Autumn Proaction Cafe Blog

In this blog, we take a closer look at the themes that were explored during our Autumn Proaction Cafe (27/9/17 at LCB Depot, Leicester).  Under these descriptions you can find details of the relevant hosts that held the idea generation conversations about these topics; do make contact with them to share your own thoughts, ideas and how you might be able to help.

Education and Community

The education system has undergone various changes in the recent past - from the introduction of Academies, to the rise of student fees, to national qualifications, through to new grading systems and Standards being implemented - and these changes are conducted whilst under the eye of inspectors and their reports, scrutinising the quality of children and young people’s education at all levels.  Within Leicester, especially at secondary and further education (16-18) level, this scrutiny has resulted in that watchful eye becoming a microscope, with poor results for learners and under-achievement being an issue for many of the city’s institutions.  Not long after Leicester City won the Premier League in May 2016, Sir Michael Wilshaw, Ofsted’s Chief Inspector, commented that ‘Leicester, meanwhile, has enjoyed great sporting success and is home to the new champions of English football. Yet when it comes to education, its ambitions and achievements are decidedly second division.’

The role that ‘community’ can play in education, and the quality of the experience and the improvements of outcomes for an institution’s students, can be significant.  Below are some links to some interesting articles and further reading around the subject:

During the conversation at the Autumn Proaction Cafe, several points were raised, especially from those who have recently experienced education within the city.  There were too many to mention all of them, however the following felt particularly pertinent:

  • There are already many ‘community-led’ initiatives that allow people to get involved in local education around the city

  • The opportunities for students to become more invested in local community and economy felt stifled and contrived (from a student perspective) and were positioned as ‘enhancements’ rather than integral and fundamental parts of their learning and development

  • These opportunities were often situated in a community that they already knew and were ultimately familiar with; this led to a feeling that an ‘echo chamber’ had been created in terms of experience and a barrier had been placed in accessing the city’s diversity.

Ideas touched on during the conversation included how we might create a greater partnership across communities and educational establishments so more cross-curricular and employability learning could take place, and establishing teams of young people that could shape the needs of support and opportunities that will help them to progress both in school/college and outside of it to give them the tools needed to be better prepared for work and life.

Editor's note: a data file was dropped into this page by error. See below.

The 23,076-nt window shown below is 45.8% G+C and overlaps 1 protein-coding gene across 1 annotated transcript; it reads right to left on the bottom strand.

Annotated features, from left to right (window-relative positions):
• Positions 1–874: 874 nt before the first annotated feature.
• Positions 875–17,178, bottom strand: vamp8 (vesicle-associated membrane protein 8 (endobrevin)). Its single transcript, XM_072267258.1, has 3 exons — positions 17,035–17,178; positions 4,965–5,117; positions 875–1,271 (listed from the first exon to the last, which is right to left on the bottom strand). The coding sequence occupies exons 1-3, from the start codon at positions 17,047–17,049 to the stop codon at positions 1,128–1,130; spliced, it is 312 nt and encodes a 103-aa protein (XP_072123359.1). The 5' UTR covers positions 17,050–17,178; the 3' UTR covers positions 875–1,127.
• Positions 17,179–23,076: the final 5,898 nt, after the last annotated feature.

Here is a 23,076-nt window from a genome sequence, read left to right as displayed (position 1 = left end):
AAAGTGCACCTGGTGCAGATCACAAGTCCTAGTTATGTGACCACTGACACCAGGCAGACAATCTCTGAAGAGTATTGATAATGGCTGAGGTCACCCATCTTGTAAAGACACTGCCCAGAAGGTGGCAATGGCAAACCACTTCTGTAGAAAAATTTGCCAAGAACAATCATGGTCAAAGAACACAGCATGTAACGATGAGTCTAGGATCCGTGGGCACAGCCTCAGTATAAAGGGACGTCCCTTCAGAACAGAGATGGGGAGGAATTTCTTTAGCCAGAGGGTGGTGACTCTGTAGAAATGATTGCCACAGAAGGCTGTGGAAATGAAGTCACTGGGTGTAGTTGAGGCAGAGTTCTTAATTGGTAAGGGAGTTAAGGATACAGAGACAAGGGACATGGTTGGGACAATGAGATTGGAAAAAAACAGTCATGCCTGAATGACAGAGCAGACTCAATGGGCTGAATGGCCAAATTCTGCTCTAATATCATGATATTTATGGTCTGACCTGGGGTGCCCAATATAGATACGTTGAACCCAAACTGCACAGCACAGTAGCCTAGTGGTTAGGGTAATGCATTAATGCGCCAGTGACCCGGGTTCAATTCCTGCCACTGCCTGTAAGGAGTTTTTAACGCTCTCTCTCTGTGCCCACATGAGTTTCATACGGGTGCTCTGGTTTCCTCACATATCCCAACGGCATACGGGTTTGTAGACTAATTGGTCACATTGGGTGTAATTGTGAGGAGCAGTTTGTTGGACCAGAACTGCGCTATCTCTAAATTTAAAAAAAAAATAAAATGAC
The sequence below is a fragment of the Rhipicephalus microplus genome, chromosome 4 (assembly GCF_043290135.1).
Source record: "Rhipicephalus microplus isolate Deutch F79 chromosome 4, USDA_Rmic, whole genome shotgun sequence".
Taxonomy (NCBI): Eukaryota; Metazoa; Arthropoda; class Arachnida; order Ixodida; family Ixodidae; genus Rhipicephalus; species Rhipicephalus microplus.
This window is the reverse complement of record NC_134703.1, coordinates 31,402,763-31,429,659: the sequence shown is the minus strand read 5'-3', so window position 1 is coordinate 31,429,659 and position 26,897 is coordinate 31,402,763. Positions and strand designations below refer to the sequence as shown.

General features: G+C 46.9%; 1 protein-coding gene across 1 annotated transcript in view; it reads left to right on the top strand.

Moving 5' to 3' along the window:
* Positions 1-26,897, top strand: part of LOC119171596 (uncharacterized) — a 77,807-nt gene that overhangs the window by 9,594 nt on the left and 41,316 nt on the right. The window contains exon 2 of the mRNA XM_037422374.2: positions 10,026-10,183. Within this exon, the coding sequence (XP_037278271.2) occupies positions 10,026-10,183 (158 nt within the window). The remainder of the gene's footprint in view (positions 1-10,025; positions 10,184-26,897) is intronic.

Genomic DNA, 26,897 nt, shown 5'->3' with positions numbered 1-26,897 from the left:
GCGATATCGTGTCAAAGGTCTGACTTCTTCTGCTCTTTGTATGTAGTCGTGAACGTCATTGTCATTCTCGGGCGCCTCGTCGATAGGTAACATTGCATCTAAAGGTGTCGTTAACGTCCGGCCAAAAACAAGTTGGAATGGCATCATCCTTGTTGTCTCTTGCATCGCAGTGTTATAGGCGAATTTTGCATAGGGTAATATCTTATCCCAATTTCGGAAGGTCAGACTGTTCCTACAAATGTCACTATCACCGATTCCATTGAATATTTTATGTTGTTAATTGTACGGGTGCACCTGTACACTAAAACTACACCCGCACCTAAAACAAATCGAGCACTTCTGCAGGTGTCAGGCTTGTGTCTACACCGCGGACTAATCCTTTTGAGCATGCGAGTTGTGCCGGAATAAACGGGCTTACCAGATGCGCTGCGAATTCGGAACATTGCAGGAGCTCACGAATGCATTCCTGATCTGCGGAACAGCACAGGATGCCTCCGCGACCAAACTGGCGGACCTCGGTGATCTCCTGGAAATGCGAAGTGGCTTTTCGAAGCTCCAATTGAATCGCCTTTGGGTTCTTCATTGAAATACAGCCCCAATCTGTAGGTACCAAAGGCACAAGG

If you would like to contribute to these early conversations and idea generation then do contact Carl at:


Perceptions of Prison, and the need for a shift

The very perceptions that the community (and society-at-large) have about prisons, and specifically about offenders, can play a role in the high reoffending rate and ability for someone released from prison to fully rehabilitate.  It can create genuine, real barriers in terms of accessing work, housing, and a range of support services, as well as impact on the feeling of the self-worth and belonging of these men and women wishing to make a fresh start for themselves and their families.  This can lead to an ongoing punishment well beyond their sentence being completed.

Various open forums and research discussions have been held around this topic:

There have also been different papers produced on how communities respond to prisoners on their release and the support that they provide, such as the below:

HMP Leicester is a difficult place; an outdated building with a small capacity, few spaces and resources, and had received a poor report in November 2015 following an unannounced visit from the Chief Inspector of Prisons.  With a disproportionately high percentage of its prisoners being from the local area (city and county) and often being on short sentences, the staff see a significant turnover of locally-based residents returning to the prison as repeat offenders.  

Since its report, HMP Leicester has made great strides to engage more effectively with the wider Leicester community, realising that others can play a significant role in reducing recidivism, not only through their community institutions or any structured offer or programme, but through their day-to-day individual, independent interactions with the prison and prisoners. 

During the Proaction Cafe, Ralph (Deputy Governor at HMP Leicester) began to explore how the benefit case of greater community awareness in how they can help in reducing reoffending could be better explained and promoted.  If you have any further ideas or want to understand more about this topic, contact Ralph directly:


If you would like to host a table at a future Proaction Cafe to get people’s help in generating new ideas for a social issue or community project you have then get in touch by emailing